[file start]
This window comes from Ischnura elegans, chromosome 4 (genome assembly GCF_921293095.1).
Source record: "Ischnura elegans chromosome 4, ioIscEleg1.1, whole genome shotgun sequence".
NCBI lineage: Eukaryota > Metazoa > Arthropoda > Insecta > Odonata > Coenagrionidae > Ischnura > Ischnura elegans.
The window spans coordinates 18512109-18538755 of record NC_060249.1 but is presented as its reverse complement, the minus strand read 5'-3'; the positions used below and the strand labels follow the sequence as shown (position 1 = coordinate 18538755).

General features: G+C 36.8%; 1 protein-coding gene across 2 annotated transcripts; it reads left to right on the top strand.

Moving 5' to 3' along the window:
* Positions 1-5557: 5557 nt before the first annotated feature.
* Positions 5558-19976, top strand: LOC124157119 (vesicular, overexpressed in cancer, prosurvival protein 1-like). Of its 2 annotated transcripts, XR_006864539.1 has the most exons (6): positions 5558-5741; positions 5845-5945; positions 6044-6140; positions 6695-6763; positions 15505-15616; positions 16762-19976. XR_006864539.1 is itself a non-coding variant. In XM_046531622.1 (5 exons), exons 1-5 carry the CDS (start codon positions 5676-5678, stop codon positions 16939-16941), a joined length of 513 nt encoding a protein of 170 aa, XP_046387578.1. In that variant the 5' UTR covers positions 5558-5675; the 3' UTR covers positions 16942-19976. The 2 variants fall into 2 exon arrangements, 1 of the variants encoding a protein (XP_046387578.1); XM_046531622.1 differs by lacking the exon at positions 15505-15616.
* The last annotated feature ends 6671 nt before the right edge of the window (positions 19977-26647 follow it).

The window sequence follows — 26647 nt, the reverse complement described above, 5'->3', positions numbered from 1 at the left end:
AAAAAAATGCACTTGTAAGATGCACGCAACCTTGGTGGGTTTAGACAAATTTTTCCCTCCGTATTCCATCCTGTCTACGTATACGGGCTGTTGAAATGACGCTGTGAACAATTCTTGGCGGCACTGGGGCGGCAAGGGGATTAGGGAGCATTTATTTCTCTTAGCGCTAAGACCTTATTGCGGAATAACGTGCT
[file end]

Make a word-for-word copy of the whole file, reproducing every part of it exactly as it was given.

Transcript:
This window comes from Ischnura elegans, chromosome 4 (genome assembly GCF_921293095.1).
Source record: "Ischnura elegans chromosome 4, ioIscEleg1.1, whole genome shotgun sequence".
NCBI lineage: Eukaryota > Metazoa > Arthropoda > Insecta > Odonata > Coenagrionidae > Ischnura > Ischnura elegans.
The window spans coordinates 18512109-18538755 of record NC_060249.1 but is presented as its reverse complement, the minus strand read 5'-3'; the positions used below and the strand labels follow the sequence as shown (position 1 = coordinate 18538755).

General features: G+C 36.8%; 1 protein-coding gene across 2 annotated transcripts; it reads left to right on the top strand.

Moving 5' to 3' along the window:
* Positions 1-5557: 5557 nt before the first annotated feature.
* Positions 5558-19976, top strand: LOC124157119 (vesicular, overexpressed in cancer, prosurvival protein 1-like). Of its 2 annotated transcripts, XR_006864539.1 has the most exons (6): positions 5558-5741; positions 5845-5945; positions 6044-6140; positions 6695-6763; positions 15505-15616; positions 16762-19976. XR_006864539.1 is itself a non-coding variant. In XM_046531622.1 (5 exons), exons 1-5 carry the CDS (start codon positions 5676-5678, stop codon positions 16939-16941), a joined length of 513 nt encoding a protein of 170 aa, XP_046387578.1. In that variant the 5' UTR covers positions 5558-5675; the 3' UTR covers positions 16942-19976. The 2 variants fall into 2 exon arrangements, 1 of the variants encoding a protein (XP_046387578.1); XM_046531622.1 differs by lacking the exon at positions 15505-15616.
* The last annotated feature ends 6671 nt before the right edge of the window (positions 19977-26647 follow it).

The window sequence follows — 26647 nt, the reverse complement described above, 5'->3', positions numbered from 1 at the left end:
AAAAAAATGCACTTGTAAGATGCACGCAACCTTGGTGGGTTTAGACAAATTTTTCCCTCCGTATTCCATCCTGTCTACGTATACGGGCTGTTGAAATGACGCTGTGAACAATTCTTGGCGGCACTGGGGCGGCAAGGGGATTAGGGAGCATTTATTTCTCTTAGCGCTAAGACCTTATTGCGGAATAACGTGCT